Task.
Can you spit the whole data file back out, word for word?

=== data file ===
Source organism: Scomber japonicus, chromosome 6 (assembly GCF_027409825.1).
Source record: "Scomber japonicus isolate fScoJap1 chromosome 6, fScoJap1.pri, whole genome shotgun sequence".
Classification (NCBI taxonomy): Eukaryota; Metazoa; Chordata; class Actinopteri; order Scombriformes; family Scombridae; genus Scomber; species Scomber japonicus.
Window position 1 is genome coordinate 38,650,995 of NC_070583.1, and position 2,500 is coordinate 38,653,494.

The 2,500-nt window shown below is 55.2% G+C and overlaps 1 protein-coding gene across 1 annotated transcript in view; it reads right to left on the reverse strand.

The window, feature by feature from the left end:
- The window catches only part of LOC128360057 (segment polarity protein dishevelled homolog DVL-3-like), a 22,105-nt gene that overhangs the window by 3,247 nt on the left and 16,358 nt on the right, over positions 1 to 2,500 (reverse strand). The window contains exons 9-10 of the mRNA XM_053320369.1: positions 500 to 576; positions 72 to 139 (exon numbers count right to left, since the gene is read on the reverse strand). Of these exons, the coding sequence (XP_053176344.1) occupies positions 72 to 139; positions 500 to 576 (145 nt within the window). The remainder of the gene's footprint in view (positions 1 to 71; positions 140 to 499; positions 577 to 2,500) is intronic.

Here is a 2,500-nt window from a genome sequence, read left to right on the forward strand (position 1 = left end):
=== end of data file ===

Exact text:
Source organism: Scomber japonicus, chromosome 6 (assembly GCF_027409825.1).
Source record: "Scomber japonicus isolate fScoJap1 chromosome 6, fScoJap1.pri, whole genome shotgun sequence".
Classification (NCBI taxonomy): Eukaryota; Metazoa; Chordata; class Actinopteri; order Scombriformes; family Scombridae; genus Scomber; species Scomber japonicus.
Window position 1 is genome coordinate 38,650,995 of NC_070583.1, and position 2,500 is coordinate 38,653,494.

The 2,500-nt window shown below is 55.2% G+C and overlaps 1 protein-coding gene across 1 annotated transcript in view; it reads right to left on the reverse strand.

The window, feature by feature from the left end:
- The window catches only part of LOC128360057 (segment polarity protein dishevelled homolog DVL-3-like), a 22,105-nt gene that overhangs the window by 3,247 nt on the left and 16,358 nt on the right, over positions 1 to 2,500 (reverse strand). The window contains exons 9-10 of the mRNA XM_053320369.1: positions 500 to 576; positions 72 to 139 (exon numbers count right to left, since the gene is read on the reverse strand). Of these exons, the coding sequence (XP_053176344.1) occupies positions 72 to 139; positions 500 to 576 (145 nt within the window). The remainder of the gene's footprint in view (positions 1 to 71; positions 140 to 499; positions 577 to 2,500) is intronic.

Here is a 2,500-nt window from a genome sequence, read left to right on the forward strand (position 1 = left end):